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An email on Edinburgh - February 2004

Hi Leigh

So you've been up to The Smoke this week? Gower Street? I don't like the Underground much, just something you have to use to get where you want to go.

How did the christening go? Or I hope you enjoy it, depending on when you read this.  Friends we met in Bali !  I've got friends, met mine in the pub down the road.  We do though have a few friends we have met in various parts of Europe.  The latest was last year, where the first woman we spoke to in the hotel in Corfu knew our local Vicar and his wife. The Bus Tour As to Edinburgh, a great place to lose a few days, we visited the Castle, walked most of the Royal Mile, went on a Ghost tour, did a trip round the Royal Yacht Britannia and walked miles around the City.  The weather was kind, only one afternoon of rain, the rest clear sky and mild temperatures .

The hotel was a bit posh, which unfortunately made it expensive to drink, but we were on full board so we set off in the morning with a hot breakfast inside us and ended the day in the restaurant with an excellent meal.  It was right in the centre just a half mile from the Castle so very nicely positioned.

[ Side story: Twiddly in Aprica, North East Italy, also hot, slides down slope without gloves and scrapes hands.  Following day falls over hurts arm and has to be piggy back skied down mountain (no idea how far, suggest 50m) on Instructors back.  Various other complaints follow although she seems to be 50/50 on whether she's enjoying it or not.]

By the time you read this she'll be back home after a 26 hour coach ride, explaining to me why her phone bill is so high for last month.

The Castle

The Castle is well worth a few hours, it stands at the top of a hill, very steep on three sides, but the fourth a long slope to the Holyrood Palace down a road called the Royal Mile.  In the Castle there is a building dedicated to the Scottish War Dead and I managed to find the page mentioning William Earl, killed at Ypres in Belgium, during WWI.  He was my Grandmothers brother and I have his service medals on my wall.  I am somewhere between 12.5% and 25% Scottish as my maternal Grandmother was born in England of Scottish parents, it's very useful being part Scottish, their marriage, birth and death records are so much better than ours.  Much easier to prove a line.

Edinburgh Old Town is very interesting but very commercial with one shop we went into being owned by Indians (with Turbans not Tepees).  Most of the assistants in the shops seemed to be Americans, Australians, South Africans etc, all presumably travelling the world.  That's good, Charlotte wants to travel, it would be nice to see she can get work and prolong her stay.  We saw a Church called Tron Kirk that when we went inside was a Visitor Centre for an underground street, with the underground street on display in the middle of the Church.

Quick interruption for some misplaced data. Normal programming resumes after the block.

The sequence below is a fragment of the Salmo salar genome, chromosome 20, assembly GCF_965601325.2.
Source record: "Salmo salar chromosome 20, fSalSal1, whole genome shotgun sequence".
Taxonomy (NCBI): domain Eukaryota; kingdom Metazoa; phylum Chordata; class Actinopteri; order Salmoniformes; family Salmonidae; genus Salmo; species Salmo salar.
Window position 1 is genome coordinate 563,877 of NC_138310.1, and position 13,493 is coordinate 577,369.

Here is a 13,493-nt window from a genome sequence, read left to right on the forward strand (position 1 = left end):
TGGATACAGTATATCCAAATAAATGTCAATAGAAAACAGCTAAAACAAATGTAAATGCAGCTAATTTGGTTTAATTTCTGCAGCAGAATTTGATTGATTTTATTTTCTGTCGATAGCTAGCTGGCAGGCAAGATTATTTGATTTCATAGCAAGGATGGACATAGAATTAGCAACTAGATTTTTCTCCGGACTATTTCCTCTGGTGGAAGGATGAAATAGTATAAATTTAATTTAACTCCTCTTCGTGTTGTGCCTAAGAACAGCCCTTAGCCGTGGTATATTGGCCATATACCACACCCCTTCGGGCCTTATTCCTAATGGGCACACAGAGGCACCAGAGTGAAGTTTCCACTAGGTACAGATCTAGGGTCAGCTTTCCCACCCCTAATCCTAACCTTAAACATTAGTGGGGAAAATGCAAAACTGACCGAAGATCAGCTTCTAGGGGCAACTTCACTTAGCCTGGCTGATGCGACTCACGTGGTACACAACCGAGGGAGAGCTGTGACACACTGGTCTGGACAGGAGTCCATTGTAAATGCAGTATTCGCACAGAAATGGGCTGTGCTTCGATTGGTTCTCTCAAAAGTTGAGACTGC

The Ghost tour

So Tuesday night we have dinner early and then walk back into the Old Town to go on a Ghost tour in the underground vaults.  Our guide is five minutes late.  Her opening remark, just to Sue & I was ' I'm sorry to be late, I had a lady faint on me during the last tour.'   About twenty and wearing a long black dress with a cloak, she was a history student from Warwickshire.  Starting from the afore-mentioned Tron Kirk, in the middle of the Royal Mile, we set off for various nearby sites of interest.  In was a fine but cold night with about ten of us, Sue & I being the only English and definitely the oldest.

We stood very close to a wall while Felicity explained the ancient practise of throwing your sewage into the street with a cry of 'GardyLoo' to which the RAPID reply of 'Hold your hand' would buy you a few seconds to dodge out of the way.  I had expected a bucket of water to come flying over the wall but no, this was not a frivolous tour.  We walked across the car park that concealed one of the mass graves from the fire or plague or something, I forget quite what.   Then walking a few hundred yards further, mostly I think to disorient us, to end up at the entrance to the vaults, a simple very non descript door in a narrow road called Nistry Street.